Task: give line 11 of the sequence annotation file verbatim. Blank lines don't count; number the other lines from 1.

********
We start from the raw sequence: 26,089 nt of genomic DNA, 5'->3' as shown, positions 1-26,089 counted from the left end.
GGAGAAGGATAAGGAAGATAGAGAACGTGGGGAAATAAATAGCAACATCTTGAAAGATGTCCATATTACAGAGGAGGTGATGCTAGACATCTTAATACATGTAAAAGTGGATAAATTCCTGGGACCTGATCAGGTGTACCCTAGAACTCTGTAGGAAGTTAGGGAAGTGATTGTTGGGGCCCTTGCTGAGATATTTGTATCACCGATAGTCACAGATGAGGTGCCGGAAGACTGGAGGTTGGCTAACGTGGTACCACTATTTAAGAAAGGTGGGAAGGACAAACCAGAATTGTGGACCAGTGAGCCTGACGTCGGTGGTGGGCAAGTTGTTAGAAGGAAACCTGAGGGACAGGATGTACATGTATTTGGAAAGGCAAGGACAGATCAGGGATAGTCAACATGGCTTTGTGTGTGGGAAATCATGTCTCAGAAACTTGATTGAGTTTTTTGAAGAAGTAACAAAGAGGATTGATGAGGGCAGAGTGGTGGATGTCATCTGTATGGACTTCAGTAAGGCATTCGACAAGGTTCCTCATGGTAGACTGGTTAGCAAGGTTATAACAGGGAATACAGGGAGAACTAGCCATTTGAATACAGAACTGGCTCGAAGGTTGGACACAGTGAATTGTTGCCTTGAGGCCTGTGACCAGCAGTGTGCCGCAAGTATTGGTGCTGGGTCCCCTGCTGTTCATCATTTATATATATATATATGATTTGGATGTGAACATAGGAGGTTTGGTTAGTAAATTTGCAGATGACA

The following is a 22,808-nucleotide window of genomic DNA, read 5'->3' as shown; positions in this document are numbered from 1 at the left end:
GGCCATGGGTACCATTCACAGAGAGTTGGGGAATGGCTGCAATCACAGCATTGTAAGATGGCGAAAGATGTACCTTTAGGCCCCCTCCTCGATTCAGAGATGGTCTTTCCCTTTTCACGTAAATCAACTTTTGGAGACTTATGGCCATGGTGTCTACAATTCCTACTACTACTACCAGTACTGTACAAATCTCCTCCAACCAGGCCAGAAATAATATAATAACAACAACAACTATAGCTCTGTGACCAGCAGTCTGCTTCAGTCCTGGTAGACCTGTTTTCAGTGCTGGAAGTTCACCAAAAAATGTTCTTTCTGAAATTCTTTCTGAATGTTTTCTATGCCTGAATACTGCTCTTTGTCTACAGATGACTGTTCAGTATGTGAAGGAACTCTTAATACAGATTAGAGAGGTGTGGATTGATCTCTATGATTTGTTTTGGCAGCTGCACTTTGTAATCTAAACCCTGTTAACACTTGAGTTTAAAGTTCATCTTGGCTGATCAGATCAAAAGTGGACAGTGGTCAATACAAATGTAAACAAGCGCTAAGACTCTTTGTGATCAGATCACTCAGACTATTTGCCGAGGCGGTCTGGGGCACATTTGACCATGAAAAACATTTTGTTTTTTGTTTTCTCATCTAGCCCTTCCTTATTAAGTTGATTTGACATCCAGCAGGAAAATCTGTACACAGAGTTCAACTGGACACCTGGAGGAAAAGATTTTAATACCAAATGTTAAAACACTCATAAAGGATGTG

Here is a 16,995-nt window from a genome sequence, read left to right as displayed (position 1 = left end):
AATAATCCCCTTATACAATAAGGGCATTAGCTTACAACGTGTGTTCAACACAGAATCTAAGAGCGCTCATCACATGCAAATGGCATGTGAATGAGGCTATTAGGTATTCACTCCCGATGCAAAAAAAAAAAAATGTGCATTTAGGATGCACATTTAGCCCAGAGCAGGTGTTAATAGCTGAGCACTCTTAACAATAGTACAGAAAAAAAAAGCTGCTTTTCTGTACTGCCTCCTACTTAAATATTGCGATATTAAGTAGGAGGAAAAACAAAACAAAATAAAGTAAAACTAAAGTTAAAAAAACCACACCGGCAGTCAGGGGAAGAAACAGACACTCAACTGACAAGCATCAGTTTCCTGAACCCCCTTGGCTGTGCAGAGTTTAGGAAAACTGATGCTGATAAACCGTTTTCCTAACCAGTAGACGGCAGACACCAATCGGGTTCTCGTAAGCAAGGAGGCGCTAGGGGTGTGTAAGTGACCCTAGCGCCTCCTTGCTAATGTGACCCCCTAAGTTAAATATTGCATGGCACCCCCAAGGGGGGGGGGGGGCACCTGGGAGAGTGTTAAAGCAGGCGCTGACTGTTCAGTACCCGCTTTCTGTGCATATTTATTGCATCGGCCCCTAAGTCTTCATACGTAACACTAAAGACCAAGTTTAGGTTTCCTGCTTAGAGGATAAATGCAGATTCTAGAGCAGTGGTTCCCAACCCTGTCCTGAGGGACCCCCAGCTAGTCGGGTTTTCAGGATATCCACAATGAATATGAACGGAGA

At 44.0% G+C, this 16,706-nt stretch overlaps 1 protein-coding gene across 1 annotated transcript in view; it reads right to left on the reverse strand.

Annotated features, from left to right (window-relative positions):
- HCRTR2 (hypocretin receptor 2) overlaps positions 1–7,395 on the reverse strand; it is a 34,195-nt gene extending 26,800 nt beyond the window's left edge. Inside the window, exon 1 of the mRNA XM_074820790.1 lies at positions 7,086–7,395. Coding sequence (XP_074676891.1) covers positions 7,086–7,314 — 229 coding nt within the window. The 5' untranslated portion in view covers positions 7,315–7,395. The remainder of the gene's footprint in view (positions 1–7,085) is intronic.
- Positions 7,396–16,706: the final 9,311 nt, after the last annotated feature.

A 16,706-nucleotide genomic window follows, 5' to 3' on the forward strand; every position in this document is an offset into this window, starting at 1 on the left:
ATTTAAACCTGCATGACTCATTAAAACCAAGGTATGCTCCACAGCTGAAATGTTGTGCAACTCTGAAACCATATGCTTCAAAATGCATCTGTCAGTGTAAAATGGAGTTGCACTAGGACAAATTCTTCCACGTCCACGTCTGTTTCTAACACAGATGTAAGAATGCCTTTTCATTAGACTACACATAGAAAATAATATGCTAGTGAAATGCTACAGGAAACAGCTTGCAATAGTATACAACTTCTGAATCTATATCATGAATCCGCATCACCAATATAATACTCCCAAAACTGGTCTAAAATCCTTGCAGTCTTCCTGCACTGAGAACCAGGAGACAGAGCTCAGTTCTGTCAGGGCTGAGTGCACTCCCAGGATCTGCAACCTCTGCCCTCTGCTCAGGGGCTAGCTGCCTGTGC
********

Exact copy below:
A 16,706-nucleotide genomic window follows, 5' to 3' on the forward strand; every position in this document is an offset into this window, starting at 1 on the left: